To determine the bottom line, both organizations must be considered together, Culver said. The foundation listed net assets of $705,050 for 2016, according to its 990 tax form.

"The finances of the rodeo are the best they've been in years," Steve Smith said, and Culver agreed.

"We still have some debt to retire from upgrading the west side bleachers 10 years ago," Culver said. "Aluminum, steel and roofing are very expensive. But now that debt is very manageable, and we've paid ahead on it."

Culver reported 22,000 in attendance at the 2017 rodeo, compared with 20,000 in 2016. Ticket sales reached $279,218 last year, compared with $236,339 in 2016.

The 650 rodeos put on each year across the country by the Professional Rodeo Cowboy Association attract crowds, said Justin Shaw, the association's media director. "The NFL and Major League Baseball have stuff off the field bringing their fan base down. But our biggest rodeos are selling out."

Shaw shared a 2017 Nielsen Scarborough report that recorded 43.7 million people identifying as rodeo fans -- up about 20 percent from 2016.

"The Rodeo of the Ozarks is just for entertainment," Culver said. "Money that's not spent putting on the show is put into scholarships and keeping the grounds running."

The benevolent association organizes only two other events during the year to raise money: the Ozark Demolition Derby in the fall and spring. The spring event sold out, and people were turned away, Culver said. The arena can seat 10,000, according to the rodeo's website.

The association also rents out the facilities. Sponsors of monster truck rallies, concerts, carnivals -- even the annual Professional Bull Riders competition -- rent the arena. And rodeo board members are always looking for other events, such as a minor league soccer team.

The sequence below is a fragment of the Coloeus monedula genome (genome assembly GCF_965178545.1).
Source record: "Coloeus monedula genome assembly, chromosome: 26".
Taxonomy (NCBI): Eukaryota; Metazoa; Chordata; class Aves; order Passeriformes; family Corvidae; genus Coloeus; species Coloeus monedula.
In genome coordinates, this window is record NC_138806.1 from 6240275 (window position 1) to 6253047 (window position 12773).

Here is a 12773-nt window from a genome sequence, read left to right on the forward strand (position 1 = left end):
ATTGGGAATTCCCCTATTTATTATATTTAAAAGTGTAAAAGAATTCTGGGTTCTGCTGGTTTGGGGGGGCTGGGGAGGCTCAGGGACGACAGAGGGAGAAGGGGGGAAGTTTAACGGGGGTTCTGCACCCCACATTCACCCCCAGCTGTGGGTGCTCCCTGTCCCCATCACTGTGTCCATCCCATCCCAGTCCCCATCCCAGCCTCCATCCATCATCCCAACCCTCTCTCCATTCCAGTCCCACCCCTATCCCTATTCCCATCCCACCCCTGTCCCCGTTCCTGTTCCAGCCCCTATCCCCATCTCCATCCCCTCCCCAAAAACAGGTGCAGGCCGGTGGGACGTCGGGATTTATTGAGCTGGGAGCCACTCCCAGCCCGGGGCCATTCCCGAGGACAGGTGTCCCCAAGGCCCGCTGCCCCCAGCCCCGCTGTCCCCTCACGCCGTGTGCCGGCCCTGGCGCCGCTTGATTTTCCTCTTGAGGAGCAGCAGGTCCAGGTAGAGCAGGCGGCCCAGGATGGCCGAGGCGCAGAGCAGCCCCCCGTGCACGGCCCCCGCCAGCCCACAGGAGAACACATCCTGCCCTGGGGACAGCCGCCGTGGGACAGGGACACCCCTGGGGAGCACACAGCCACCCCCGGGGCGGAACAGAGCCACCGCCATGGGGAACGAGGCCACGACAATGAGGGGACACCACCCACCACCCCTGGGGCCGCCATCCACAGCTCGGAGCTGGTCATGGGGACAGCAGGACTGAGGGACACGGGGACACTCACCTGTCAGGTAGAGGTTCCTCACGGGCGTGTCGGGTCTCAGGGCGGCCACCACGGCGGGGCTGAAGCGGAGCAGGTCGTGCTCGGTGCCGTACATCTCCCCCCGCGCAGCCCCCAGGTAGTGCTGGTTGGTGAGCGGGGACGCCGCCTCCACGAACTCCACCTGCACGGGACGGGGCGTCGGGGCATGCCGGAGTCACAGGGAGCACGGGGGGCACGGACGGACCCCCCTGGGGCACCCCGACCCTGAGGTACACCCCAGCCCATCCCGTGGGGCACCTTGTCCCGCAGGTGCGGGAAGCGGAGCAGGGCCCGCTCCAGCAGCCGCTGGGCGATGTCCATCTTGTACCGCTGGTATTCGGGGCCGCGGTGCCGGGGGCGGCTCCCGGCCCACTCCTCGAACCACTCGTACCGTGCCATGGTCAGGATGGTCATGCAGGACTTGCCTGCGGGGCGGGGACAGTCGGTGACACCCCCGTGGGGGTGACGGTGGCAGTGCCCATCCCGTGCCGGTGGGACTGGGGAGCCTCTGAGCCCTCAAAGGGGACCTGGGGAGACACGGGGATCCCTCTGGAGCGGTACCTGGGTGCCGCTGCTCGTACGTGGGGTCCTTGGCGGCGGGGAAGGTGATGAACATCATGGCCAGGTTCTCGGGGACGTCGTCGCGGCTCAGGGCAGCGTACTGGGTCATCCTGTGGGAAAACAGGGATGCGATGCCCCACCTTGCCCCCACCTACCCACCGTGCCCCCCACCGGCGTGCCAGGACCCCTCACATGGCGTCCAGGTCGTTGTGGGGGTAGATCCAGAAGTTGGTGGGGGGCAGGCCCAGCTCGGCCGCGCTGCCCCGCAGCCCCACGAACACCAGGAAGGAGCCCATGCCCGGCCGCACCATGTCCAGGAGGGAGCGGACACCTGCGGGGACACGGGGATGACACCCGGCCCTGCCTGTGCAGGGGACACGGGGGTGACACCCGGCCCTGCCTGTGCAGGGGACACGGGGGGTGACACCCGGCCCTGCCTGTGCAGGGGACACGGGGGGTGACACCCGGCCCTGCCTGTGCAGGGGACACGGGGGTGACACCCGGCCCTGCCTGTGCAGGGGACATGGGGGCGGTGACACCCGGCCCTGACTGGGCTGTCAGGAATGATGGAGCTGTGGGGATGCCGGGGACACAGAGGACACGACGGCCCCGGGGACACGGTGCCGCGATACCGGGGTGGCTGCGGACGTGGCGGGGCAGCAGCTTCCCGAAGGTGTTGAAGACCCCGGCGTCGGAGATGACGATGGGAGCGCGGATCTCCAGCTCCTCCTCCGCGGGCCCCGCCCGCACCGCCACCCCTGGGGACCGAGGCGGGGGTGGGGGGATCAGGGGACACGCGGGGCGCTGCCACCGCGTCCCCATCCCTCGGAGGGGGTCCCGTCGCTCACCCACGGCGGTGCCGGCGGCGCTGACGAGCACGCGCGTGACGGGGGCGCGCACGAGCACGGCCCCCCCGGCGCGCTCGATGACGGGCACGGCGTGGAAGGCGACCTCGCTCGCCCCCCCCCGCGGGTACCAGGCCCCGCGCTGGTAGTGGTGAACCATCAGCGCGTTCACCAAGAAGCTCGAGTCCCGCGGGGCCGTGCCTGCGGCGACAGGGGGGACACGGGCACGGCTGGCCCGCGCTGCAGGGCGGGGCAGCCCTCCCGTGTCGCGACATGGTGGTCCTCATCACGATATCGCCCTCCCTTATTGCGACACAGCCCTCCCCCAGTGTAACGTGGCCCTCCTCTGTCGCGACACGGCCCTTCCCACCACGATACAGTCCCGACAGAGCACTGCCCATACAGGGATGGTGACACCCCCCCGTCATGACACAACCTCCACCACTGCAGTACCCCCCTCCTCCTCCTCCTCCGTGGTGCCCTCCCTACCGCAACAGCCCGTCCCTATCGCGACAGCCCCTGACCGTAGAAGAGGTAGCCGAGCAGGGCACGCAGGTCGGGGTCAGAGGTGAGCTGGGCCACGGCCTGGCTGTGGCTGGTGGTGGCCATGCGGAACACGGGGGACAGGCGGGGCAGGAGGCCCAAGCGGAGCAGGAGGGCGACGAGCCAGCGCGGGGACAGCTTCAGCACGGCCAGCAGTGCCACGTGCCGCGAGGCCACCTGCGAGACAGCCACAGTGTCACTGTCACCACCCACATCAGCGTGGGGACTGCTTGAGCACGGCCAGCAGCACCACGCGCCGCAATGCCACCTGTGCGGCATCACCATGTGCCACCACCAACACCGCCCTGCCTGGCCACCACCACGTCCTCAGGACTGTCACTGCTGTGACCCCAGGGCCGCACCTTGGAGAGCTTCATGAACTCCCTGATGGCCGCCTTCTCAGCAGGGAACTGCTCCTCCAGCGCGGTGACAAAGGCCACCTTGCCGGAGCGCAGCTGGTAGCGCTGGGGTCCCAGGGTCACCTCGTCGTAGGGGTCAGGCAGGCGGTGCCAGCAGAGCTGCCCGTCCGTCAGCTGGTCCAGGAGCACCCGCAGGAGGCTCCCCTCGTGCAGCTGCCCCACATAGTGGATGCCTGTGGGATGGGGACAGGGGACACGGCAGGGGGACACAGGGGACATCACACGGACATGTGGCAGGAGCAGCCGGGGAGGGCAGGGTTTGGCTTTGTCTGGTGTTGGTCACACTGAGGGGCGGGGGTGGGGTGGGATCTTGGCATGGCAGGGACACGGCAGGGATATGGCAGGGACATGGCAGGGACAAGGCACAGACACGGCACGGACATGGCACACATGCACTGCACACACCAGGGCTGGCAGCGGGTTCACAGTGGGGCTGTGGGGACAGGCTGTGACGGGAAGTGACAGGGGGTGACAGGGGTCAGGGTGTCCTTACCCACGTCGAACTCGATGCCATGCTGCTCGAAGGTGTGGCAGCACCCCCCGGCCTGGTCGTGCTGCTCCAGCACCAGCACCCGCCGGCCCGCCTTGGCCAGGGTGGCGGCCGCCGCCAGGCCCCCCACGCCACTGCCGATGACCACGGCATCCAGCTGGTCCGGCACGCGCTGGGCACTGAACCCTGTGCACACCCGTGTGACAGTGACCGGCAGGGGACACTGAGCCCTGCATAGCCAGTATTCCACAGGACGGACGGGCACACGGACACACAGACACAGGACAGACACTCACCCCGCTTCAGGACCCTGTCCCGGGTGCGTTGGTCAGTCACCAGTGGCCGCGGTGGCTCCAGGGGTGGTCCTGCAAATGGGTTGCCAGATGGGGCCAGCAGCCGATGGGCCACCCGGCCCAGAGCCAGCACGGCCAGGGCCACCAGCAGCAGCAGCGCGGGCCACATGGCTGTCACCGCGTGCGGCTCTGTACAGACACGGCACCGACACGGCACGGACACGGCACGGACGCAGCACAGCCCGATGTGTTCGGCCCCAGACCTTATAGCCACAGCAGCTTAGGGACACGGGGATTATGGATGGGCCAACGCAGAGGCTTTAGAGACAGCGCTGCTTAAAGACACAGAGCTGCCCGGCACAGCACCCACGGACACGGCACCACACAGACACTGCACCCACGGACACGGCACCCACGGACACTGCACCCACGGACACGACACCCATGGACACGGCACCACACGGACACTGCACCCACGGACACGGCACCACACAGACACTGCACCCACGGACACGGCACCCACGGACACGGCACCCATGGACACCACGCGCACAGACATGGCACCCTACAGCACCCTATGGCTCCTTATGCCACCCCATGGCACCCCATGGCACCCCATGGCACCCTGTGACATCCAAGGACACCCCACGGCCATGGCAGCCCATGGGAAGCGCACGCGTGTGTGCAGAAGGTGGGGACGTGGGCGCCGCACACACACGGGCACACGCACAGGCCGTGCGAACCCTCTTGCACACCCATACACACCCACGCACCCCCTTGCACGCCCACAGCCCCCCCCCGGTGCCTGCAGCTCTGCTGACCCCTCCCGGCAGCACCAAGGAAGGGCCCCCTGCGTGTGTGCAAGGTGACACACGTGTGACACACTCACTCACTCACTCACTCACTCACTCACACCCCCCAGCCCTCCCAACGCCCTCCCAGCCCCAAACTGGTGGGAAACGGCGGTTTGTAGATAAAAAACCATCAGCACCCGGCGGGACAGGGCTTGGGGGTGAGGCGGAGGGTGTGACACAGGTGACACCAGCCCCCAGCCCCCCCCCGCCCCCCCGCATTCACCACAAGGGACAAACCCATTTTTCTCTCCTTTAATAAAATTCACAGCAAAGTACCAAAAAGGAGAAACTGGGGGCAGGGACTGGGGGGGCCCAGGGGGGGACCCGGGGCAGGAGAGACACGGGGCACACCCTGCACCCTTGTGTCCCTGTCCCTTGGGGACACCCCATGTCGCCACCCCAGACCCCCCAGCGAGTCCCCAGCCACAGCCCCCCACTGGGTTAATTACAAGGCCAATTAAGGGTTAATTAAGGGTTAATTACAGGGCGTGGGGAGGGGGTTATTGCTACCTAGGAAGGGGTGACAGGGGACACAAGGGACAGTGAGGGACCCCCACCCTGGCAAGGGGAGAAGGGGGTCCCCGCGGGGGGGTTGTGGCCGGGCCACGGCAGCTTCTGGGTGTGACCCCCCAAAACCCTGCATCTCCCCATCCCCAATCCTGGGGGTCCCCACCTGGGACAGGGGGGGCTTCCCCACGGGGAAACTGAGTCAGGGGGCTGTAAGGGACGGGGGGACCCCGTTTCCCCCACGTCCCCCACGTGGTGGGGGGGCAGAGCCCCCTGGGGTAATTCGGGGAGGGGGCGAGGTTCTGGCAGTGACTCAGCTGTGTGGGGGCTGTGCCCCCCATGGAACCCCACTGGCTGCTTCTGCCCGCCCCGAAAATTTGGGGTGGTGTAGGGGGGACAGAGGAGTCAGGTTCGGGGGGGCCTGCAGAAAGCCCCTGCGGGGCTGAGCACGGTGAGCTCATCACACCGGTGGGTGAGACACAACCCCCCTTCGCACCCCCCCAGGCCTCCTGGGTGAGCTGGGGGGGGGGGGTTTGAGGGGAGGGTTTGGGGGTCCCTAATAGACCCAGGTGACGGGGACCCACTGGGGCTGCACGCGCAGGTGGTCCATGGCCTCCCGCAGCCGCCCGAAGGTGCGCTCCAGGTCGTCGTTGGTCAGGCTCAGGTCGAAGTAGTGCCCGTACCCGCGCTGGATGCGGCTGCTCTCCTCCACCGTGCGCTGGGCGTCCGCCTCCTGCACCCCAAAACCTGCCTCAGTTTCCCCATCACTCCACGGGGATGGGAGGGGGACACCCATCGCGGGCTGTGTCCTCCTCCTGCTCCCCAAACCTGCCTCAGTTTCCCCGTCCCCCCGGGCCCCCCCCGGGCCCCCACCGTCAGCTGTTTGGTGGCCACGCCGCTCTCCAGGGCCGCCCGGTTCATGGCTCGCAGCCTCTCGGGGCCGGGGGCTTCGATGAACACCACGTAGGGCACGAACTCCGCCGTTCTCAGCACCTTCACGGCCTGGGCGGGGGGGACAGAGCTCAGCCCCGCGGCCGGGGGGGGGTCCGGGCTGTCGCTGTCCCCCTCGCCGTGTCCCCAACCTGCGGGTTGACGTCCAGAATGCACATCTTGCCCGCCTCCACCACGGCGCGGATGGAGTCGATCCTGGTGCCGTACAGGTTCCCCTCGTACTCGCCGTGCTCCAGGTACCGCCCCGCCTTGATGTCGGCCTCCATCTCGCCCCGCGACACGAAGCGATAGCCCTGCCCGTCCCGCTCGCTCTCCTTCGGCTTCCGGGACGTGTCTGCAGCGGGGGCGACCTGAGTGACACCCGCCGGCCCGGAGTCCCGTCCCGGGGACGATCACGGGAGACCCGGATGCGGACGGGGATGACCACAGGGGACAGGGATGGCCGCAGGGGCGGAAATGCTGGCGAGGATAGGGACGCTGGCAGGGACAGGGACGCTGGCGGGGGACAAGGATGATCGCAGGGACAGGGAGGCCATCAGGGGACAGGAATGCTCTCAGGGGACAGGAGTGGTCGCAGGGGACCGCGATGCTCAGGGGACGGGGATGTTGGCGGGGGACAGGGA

The Rodeo Community Center is rented nearly every weekend for flea markets, meetings, family reunions and quinceaneras. The foundation allows some other nonprofit programs to use the grounds for free, such as the junior and high school rodeo associations and organizations giving away school supplies in August.

The foundation unveiled a vision in 2016 of a $15 million renovation. The work would include utility and drainage upgrades; paving parking lots; new concession stands, ticket booths and restrooms; upgrading and covering the east side bleachers; and ultimately covering the arena.

The vision remains a dream.

"The east side really needs to be like the west side," Holt said. "We don't have all the millions we need."

Culver said the capital campaign has been mentioned, but formal presentations and requests of benefactors have not been made. The foundation board hopes for a local partnership. Marsha Jones, former associate superintendent of the Springdale Public Schools, soon will be helping the foundation write grant proposals.

The association improves the grounds each year. This year, all the buildings have been painted, and the pathway inside the fence and around the arena was paved, as was the driveway at the main entrance, Culver said.

Photo by Spencer Tirey
Jimmy Bowen compresses the sand and dirt on the arena floor of Parsons Stadium to get the stadium ready for the Rodeo of the Ozarks. The rodeo is Wednesday through Saturday. This will be the 74th year for the Rodeo of the Ozarks.

NW News on 06/25/2018

Print Headline: Rodeo depends on local sponsors